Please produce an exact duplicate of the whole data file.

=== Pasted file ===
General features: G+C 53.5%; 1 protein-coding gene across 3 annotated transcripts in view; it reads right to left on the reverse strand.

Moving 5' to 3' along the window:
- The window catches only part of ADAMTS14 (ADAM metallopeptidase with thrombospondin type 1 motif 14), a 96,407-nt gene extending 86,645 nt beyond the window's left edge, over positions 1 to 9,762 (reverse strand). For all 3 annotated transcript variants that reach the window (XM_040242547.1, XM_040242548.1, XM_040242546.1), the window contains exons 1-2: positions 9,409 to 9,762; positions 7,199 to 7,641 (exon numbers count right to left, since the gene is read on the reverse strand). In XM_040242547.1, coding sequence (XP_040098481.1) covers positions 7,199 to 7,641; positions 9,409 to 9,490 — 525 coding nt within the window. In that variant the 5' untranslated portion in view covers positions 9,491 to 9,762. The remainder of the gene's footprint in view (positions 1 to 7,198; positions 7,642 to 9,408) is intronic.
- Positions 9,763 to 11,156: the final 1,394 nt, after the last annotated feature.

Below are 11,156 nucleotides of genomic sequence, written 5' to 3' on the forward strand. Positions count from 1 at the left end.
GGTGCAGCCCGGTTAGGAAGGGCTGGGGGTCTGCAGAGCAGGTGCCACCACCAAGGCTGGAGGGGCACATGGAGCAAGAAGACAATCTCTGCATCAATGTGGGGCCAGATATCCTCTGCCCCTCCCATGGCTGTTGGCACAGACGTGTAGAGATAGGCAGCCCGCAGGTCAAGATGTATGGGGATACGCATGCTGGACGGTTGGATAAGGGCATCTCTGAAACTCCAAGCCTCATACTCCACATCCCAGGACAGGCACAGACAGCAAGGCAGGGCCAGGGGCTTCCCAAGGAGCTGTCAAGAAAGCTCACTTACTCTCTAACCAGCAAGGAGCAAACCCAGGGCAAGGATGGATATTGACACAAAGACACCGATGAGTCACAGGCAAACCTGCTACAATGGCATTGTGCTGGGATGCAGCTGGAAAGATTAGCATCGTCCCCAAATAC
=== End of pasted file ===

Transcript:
General features: G+C 53.5%; 1 protein-coding gene across 3 annotated transcripts in view; it reads right to left on the reverse strand.

Moving 5' to 3' along the window:
- The window catches only part of ADAMTS14 (ADAM metallopeptidase with thrombospondin type 1 motif 14), a 96,407-nt gene extending 86,645 nt beyond the window's left edge, over positions 1 to 9,762 (reverse strand). For all 3 annotated transcript variants that reach the window (XM_040242547.1, XM_040242548.1, XM_040242546.1), the window contains exons 1-2: positions 9,409 to 9,762; positions 7,199 to 7,641 (exon numbers count right to left, since the gene is read on the reverse strand). In XM_040242547.1, coding sequence (XP_040098481.1) covers positions 7,199 to 7,641; positions 9,409 to 9,490 — 525 coding nt within the window. In that variant the 5' untranslated portion in view covers positions 9,491 to 9,762. The remainder of the gene's footprint in view (positions 1 to 7,198; positions 7,642 to 9,408) is intronic.
- Positions 9,763 to 11,156: the final 1,394 nt, after the last annotated feature.

Below are 11,156 nucleotides of genomic sequence, written 5' to 3' on the forward strand. Positions count from 1 at the left end.
GGTGCAGCCCGGTTAGGAAGGGCTGGGGGTCTGCAGAGCAGGTGCCACCACCAAGGCTGGAGGGGCACATGGAGCAAGAAGACAATCTCTGCATCAATGTGGGGCCAGATATCCTCTGCCCCTCCCATGGCTGTTGGCACAGACGTGTAGAGATAGGCAGCCCGCAGGTCAAGATGTATGGGGATACGCATGCTGGACGGTTGGATAAGGGCATCTCTGAAACTCCAAGCCTCATACTCCACATCCCAGGACAGGCACAGACAGCAAGGCAGGGCCAGGGGCTTCCCAAGGAGCTGTCAAGAAAGCTCACTTACTCTCTAACCAGCAAGGAGCAAACCCAGGGCAAGGATGGATATTGACACAAAGACACCGATGAGTCACAGGCAAACCTGCTACAATGGCATTGTGCTGGGATGCAGCTGGAAAGATTAGCATCGTCCCCAAATAC